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J Pediatr Urol. 2015 Aug;11(4):176.e1-7. doi: 10.1016/j.jpurol.2015.03.006. Epub 2015 Apr 16.

Predictive value of specific ultrasound findings when used as a screening test for abnormalities on VCUG.

Author information

1
Department of Urology, Boston Children's Hospital, Boston, MA, USA; Clinical Research Center, Boston Children's Hospital, Boston, MA, USA. Electronic address: Tanya.logvinenko@childrens.harvard.edu.
2
Department of Urology, Boston Children's Hospital, Boston, MA, USA; Department of Radiology, Boston Children's Hospital, Boston, MA, USA; Department of Radiology, Harvard Medical School, Boston, MA, USA. Electronic address: Jeanne.chow@childrens.harvard.edu.
3
Department of Urology, Boston Children's Hospital, Boston, MA, USA; Department of Radiology, Boston Children's Hospital, Boston, MA, USA; Department of Surgery, Harvard Medical School, Boston, MA, USA. Electronic address: caleb.nelson@childrens.harvard.edu.

Abstract

BACKGROUND:

Renal and bladder ultrasound (RBUS) is often used as an initial screening test for children after urinary tract infection (UTI), and the 2011 AAP guidelines specifically recommend RBUS be performed first, with voiding cystourethrogram (VCUG) to be performed only if the ultrasound is abnormal. It is uncertain whether specific RBUS findings, alone or in combination, might make RBUS more useful as a predictor of VCUG abnormalities.

AIMS:

To evaluate the association of specific RBUS with VCUG findings, and determine whether predictive models that accurately predict patients at high risk of VCUG abnormalities, based on RBUS findings, can be constructed.

METHODS:

and study sample: A total of 3995 patients were identified with VCUG and RBUS performed on the same day. The RBUS and VCUG reports were reviewed and the findings were classified. Analysis was limited to patients aged 0-60 months with no prior postnatal genitourinary imaging and no history of prenatal hydronephrosis.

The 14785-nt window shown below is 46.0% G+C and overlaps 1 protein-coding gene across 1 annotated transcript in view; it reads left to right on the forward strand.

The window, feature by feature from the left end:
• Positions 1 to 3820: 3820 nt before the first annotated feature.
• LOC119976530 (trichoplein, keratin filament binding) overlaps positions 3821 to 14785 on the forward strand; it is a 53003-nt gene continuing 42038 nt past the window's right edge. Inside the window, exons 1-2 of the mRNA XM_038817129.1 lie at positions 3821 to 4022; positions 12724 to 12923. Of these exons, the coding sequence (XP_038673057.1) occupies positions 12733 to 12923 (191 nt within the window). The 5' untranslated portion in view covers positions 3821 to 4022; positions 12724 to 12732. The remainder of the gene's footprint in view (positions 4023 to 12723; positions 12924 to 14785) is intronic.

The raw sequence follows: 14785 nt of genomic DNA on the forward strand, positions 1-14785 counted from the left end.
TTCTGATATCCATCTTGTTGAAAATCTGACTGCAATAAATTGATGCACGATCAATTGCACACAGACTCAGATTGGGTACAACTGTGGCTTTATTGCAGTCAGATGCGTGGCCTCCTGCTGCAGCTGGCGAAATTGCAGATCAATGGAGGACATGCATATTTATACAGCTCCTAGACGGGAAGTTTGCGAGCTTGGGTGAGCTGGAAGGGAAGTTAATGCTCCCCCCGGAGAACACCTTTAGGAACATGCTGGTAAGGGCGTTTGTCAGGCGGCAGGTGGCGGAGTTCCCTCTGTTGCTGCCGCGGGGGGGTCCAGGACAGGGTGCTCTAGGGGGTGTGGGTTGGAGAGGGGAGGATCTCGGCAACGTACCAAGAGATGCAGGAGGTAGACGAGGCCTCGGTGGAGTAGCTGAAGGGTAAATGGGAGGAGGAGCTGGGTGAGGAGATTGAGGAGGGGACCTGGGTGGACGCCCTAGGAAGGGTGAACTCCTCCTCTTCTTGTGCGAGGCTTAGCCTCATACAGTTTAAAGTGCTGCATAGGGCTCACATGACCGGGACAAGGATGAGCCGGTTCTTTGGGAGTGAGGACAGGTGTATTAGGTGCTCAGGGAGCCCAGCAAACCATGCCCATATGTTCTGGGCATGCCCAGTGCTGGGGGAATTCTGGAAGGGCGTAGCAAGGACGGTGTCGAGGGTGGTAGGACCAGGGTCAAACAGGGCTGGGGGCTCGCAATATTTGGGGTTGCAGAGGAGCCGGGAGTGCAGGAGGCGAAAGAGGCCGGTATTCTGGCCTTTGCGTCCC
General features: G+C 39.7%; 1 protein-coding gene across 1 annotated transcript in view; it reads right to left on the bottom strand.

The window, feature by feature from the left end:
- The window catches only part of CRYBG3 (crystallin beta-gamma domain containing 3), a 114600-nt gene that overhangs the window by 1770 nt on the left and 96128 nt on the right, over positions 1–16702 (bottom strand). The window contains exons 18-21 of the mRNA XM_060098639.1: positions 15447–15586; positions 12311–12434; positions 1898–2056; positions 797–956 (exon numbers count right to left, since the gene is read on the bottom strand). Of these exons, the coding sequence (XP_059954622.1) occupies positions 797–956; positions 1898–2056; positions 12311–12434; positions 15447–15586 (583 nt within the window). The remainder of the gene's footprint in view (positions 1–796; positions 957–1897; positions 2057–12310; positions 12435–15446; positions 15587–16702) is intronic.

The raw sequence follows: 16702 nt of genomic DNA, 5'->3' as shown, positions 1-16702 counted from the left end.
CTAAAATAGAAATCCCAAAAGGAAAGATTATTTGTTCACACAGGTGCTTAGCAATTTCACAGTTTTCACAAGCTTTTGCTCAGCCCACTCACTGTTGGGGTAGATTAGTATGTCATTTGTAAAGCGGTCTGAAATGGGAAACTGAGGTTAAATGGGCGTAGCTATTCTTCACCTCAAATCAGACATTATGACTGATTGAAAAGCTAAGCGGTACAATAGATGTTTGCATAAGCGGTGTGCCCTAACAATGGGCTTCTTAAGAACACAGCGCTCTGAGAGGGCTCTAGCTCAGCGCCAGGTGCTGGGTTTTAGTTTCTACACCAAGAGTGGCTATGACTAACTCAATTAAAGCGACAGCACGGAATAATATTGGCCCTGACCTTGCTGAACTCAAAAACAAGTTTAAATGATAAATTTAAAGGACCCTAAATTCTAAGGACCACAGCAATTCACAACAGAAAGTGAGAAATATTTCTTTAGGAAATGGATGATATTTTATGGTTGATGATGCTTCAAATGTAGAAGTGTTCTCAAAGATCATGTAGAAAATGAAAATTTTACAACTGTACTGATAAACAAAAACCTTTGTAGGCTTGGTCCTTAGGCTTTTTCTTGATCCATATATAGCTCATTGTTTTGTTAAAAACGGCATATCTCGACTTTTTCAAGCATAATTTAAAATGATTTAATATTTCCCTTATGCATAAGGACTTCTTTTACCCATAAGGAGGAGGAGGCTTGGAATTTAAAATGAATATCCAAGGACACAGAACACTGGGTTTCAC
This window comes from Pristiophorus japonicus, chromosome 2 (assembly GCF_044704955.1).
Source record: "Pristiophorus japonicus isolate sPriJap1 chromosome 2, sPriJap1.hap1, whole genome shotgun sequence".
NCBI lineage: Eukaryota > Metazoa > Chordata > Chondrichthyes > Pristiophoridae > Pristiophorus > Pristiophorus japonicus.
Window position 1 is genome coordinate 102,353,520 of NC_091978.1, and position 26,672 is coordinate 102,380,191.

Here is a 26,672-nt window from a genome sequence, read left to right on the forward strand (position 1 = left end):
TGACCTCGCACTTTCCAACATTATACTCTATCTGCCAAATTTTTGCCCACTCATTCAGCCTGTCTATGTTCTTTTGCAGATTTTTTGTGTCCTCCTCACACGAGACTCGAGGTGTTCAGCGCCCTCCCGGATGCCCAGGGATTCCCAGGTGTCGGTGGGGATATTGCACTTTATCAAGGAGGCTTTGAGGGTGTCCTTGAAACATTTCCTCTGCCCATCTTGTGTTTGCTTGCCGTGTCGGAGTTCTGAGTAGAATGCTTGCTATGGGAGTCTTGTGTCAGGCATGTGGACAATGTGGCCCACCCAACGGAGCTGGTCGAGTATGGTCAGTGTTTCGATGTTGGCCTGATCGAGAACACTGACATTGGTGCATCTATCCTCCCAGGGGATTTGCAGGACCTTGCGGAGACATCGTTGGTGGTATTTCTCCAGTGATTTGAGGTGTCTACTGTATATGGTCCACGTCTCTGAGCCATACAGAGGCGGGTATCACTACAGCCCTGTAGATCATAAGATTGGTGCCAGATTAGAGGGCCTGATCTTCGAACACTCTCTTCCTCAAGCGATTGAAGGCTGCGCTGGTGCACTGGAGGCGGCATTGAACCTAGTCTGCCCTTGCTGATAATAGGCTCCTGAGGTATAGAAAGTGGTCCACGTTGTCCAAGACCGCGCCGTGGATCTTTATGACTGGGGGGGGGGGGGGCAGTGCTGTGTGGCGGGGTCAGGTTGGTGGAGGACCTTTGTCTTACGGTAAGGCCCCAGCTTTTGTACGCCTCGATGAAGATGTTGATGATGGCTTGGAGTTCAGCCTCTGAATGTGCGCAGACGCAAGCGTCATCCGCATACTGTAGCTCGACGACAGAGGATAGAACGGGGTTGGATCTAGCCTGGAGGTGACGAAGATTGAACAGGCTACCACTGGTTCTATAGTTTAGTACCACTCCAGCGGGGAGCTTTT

ANALYSIS:

The associations between large numbers of specific RBUS findings with abnormalities seen on VCUG were investigated. Both multivariate logistic models and a neural network machine learning algorithms were constructed to evaluate the predictive power of RBUS for VCUG abnormalities (including VUR or bladder/urethral findings). Sensitivity, specificity, predictive values and area under receiving operating curves (AUROC) of RBUS for VCUG abnormalities were determined.

RESULTS:

A total of 2259 patients with UTI as the indication for imaging were identified. The RBUS was reported as "normal" in 75.0%. On VCUG, any VUR was identified in 41.7%, VUR grade > II in 20.9%, and VUR grade > III in 2.8%. Many individual RBUS findings were significantly associated with VUR on VCUG. Despite these strong univariate associations, multivariate modeling didn't result in a predictive model that was highly accurate. Multivariate logistic regression built via stepwise selection had: AUROC = 0.57, sensitivity = 86% and specificity = 25% for any VUR; AUROC = 0.60, sensitivity = 5% and specificity = 99% for VUR grade > II; and AUROC = 0.67, sensitivity = 6% and specificity = 99% for VUR grade > III. The best predictive model constructed via neural networks had: AUROC = 0.69, sensitivity = 64% and specificity = 60% for any VUR; AUROC = 0.67, sensitivity = 18% and specificity = 98% for VUR grade > II; and AUROC = 0.79, sensitivity = 32% and specificity = 100% for VUR grade > III.

CONCLUSIONS:

Even with the state-of-the-art predictive models, abnormal findings on RBUS provide a poor screening test for genitourinary abnormalities. Renal bladder ultrasound and VCUG should be considered complementary, as they provide important, but different, information.

KEYWORDS:

Imaging; Pediatrics; Urinary tract infection; Vesicoureteral reflux

PMID:
25958031
PMCID:
PMC4540607
DOI:
10.1016/j.jpurol.2015.03.006
[Indexed for MEDLINE]
Free PMC Article

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